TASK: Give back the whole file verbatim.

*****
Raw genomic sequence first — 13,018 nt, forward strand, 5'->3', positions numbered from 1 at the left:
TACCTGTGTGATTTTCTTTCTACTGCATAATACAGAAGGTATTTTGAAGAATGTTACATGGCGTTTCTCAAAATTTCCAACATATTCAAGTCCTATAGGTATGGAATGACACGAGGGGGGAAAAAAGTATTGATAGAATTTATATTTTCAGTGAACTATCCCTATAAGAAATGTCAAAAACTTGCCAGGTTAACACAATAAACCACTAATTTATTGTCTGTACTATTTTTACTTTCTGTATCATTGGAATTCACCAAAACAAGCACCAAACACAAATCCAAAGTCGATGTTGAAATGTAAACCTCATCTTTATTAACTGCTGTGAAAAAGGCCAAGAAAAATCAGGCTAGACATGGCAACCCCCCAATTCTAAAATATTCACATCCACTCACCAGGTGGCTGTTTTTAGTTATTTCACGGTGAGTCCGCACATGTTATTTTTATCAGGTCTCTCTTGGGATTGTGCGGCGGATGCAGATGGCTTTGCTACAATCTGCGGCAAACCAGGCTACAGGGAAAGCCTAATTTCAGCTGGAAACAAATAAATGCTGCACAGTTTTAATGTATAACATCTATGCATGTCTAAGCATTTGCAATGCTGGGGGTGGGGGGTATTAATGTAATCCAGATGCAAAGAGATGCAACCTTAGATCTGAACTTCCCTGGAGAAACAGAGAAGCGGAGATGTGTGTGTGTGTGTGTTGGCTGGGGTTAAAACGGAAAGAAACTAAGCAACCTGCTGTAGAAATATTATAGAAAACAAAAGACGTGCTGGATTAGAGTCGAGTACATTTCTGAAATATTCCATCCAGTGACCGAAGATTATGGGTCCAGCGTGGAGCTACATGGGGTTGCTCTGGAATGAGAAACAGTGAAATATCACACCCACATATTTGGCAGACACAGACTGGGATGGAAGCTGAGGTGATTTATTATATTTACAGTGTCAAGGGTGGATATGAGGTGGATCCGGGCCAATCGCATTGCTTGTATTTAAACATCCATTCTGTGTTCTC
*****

Raw genomic sequence first — 13,018 nt, forward strand, 5'->3', positions numbered from 1 at the left:
TACCTGTGTGATTTTCTTTCTACTGCATAATACAGAAGGTATTTTGAAGAATGTTACATGGCGTTTCTCAAAATTTCCAACATATTCAAGTCCTATAGGTATGGAATGACACGAGGGGGGAAAAAAGTATTGATAGAATTTATATTTTCAGTGAACTATCCCTATAAGAAATGTCAAAAACTTGCCAGGTTAACACAATAAACCACTAATTTATTGTCTGTACTATTTTTACTTTCTGTATCATTGGAATTCACCAAAACAAGCACCAAACACAAATCCAAAGTCGATGTTGAAATGTAAACCTCATCTTTATTAACTGCTGTGAAAAAGGCCAAGAAAAATCAGGCTAGACATGGCAACCCCCCAATTCTAAAATATTCACATCCACTCACCAGGTGGCTGTTTTTAGTTATTTCACGGTGAGTCCGCACATGTTATTTTTATCAGGTCTCTCTTGGGATTGTGCGGCGGATGCAGATGGCTTTGCTACAATCTGCGGCAAACCAGGCTACAGGGAAAGCCTAATTTCAGCTGGAAACAAATAAATGCTGCACAGTTTTAATGTATAACATCTATGCATGTCTAAGCATTTGCAATGCTGGGGGTGGGGGGTATTAATGTAATCCAGATGCAAAGAGATGCAACCTTAGATCTGAACTTCCCTGGAGAAACAGAGAAGCGGAGATGTGTGTGTGTGTGTGTTGGCTGGGGTTAAAACGGAAAGAAACTAAGCAACCTGCTGTAGAAATATTATAGAAAACAAAAGACGTGCTGGATTAGAGTCGAGTACATTTCTGAAATATTCCATCCAGTGACCGAAGATTATGGGTCCAGCGTGGAGCTACATGGGGTTGCTCTGGAATGAGAAACAGTGAAATATCACACCCACATATTTGGCAGACACAGACTGGGATGGAAGCTGAGGTGATTTATTATATTTACAGTGTCAAGGGTGGATATGAGGTGGATCCGGGCCAATCGCATTGCTTGTATTTAAACATCCATTCTGTGTTCTC